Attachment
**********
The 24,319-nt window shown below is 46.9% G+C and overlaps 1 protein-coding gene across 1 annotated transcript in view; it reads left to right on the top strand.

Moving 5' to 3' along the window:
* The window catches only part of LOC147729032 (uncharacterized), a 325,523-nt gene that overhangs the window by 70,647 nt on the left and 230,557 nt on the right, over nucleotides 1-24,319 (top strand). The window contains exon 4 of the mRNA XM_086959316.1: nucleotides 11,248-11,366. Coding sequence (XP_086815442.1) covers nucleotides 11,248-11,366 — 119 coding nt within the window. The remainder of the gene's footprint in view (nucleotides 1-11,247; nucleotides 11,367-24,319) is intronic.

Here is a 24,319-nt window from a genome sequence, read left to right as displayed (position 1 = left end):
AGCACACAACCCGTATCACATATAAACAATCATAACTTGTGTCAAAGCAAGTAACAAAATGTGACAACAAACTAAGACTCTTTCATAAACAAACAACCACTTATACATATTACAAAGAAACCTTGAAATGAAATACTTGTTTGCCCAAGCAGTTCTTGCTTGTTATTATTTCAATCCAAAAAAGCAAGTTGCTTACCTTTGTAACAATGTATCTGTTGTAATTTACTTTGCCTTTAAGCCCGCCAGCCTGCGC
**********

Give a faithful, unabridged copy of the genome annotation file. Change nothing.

The 24,319-nt window shown below is 46.9% G+C and overlaps 1 protein-coding gene across 1 annotated transcript in view; it reads left to right on the top strand.

Moving 5' to 3' along the window:
* The window catches only part of LOC147729032 (uncharacterized), a 325,523-nt gene that overhangs the window by 70,647 nt on the left and 230,557 nt on the right, over nucleotides 1-24,319 (top strand). The window contains exon 4 of the mRNA XM_086959316.1: nucleotides 11,248-11,366. Coding sequence (XP_086815442.1) covers nucleotides 11,248-11,366 — 119 coding nt within the window. The remainder of the gene's footprint in view (nucleotides 1-11,247; nucleotides 11,367-24,319) is intronic.

Here is a 24,319-nt window from a genome sequence, read left to right as displayed (position 1 = left end):
AGCACACAACCCGTATCACATATAAACAATCATAACTTGTGTCAAAGCAAGTAACAAAATGTGACAACAAACTAAGACTCTTTCATAAACAAACAACCACTTATACATATTACAAAGAAACCTTGAAATGAAATACTTGTTTGCCCAAGCAGTTCTTGCTTGTTATTATTTCAATCCAAAAAAGCAAGTTGCTTACCTTTGTAACAATGTATCTGTTGTAATTTACTTTGCCTTTAAGCCCGCCAGCCTGCGC